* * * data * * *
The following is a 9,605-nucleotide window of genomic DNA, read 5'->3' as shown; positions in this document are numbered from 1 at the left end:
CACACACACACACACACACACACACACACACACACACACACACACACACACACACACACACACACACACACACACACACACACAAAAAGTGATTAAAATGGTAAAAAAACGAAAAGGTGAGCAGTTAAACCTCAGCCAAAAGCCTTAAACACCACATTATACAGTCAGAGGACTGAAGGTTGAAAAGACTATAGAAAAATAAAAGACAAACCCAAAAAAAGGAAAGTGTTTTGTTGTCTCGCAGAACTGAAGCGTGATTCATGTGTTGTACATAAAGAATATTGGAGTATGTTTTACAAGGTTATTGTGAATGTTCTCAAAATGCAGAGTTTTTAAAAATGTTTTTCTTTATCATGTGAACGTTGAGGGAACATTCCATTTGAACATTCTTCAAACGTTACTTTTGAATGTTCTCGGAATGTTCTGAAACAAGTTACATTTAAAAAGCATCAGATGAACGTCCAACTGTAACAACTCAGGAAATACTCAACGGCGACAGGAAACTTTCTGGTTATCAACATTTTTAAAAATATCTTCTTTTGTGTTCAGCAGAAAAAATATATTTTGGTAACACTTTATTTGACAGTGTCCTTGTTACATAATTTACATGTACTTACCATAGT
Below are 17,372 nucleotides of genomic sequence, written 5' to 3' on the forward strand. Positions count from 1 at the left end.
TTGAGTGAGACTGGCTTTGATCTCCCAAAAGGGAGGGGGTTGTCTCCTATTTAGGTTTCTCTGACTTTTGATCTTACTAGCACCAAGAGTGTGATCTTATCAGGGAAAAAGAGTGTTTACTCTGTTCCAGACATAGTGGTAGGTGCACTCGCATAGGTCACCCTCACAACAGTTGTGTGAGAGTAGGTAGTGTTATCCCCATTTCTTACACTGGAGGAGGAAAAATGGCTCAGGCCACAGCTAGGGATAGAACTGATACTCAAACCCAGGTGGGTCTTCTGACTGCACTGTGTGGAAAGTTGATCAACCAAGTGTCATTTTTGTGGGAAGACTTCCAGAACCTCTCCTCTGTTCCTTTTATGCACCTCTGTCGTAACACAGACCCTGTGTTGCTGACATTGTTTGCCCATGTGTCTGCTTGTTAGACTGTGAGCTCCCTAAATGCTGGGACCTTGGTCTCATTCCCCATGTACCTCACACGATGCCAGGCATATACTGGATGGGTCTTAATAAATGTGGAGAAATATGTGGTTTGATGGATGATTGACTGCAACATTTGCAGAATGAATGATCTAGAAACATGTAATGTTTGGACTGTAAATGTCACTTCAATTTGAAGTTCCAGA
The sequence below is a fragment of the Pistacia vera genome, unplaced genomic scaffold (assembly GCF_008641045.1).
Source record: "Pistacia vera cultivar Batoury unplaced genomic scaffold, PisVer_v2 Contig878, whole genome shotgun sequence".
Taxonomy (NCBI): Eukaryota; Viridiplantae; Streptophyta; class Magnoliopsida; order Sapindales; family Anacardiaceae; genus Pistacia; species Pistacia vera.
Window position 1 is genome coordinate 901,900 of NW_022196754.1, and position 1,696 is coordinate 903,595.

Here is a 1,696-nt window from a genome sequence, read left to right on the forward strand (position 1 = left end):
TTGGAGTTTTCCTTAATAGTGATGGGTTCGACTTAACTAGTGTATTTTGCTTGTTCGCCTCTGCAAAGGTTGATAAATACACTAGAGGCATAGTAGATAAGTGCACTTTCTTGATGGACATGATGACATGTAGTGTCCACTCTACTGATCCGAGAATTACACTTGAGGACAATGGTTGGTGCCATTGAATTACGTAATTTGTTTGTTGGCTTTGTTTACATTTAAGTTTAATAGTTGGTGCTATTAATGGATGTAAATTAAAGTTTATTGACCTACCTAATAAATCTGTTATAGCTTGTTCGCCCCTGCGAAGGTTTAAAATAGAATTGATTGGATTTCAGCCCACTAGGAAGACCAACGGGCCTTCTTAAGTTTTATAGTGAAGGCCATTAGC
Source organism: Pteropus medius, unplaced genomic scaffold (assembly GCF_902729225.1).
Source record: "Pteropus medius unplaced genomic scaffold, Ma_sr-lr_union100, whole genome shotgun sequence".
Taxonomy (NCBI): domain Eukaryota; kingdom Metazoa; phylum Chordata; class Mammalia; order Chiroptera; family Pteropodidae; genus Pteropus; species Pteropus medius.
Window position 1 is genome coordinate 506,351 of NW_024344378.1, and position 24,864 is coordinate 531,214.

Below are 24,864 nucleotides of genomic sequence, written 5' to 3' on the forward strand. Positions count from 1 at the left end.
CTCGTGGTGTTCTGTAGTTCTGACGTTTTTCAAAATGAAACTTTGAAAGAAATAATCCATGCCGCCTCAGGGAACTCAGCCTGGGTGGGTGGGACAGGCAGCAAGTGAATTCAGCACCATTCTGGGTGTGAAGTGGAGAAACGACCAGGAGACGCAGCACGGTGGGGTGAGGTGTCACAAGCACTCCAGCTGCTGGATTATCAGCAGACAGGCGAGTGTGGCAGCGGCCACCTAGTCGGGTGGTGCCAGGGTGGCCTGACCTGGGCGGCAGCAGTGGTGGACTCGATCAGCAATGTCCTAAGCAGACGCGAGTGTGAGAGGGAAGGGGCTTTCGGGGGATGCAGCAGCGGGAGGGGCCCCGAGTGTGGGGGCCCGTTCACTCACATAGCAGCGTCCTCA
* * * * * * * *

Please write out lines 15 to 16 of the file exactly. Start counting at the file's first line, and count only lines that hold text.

Below are 24,864 nucleotides of genomic sequence, written 5' to 3' on the forward strand. Positions count from 1 at the left end.
CTCGTGGTGTTCTGTAGTTCTGACGTTTTTCAAAATGAAACTTTGAAAGAAATAATCCATGCCGCCTCAGGGAACTCAGCCTGGGTGGGTGGGACAGGCAGCAAGTGAATTCAGCACCATTCTGGGTGTGAAGTGGAGAAACGACCAGGAGACGCAGCACGGTGGGGTGAGGTGTCACAAGCACTCCAGCTGCTGGATTATCAGCAGACAGGCGAGTGTGGCAGCGGCCACCTAGTCGGGTGGTGCCAGGGTGGCCTGACCTGGGCGGCAGCAGTGGTGGACTCGATCAGCAATGTCCTAAGCAGACGCGAGTGTGAGAGGGAAGGGGCTTTCGGGGGATGCAGCAGCGGGAGGGGCCCCGAGTGTGGGGGCCCGTTCACTCACATAGCAGCGTCCTCA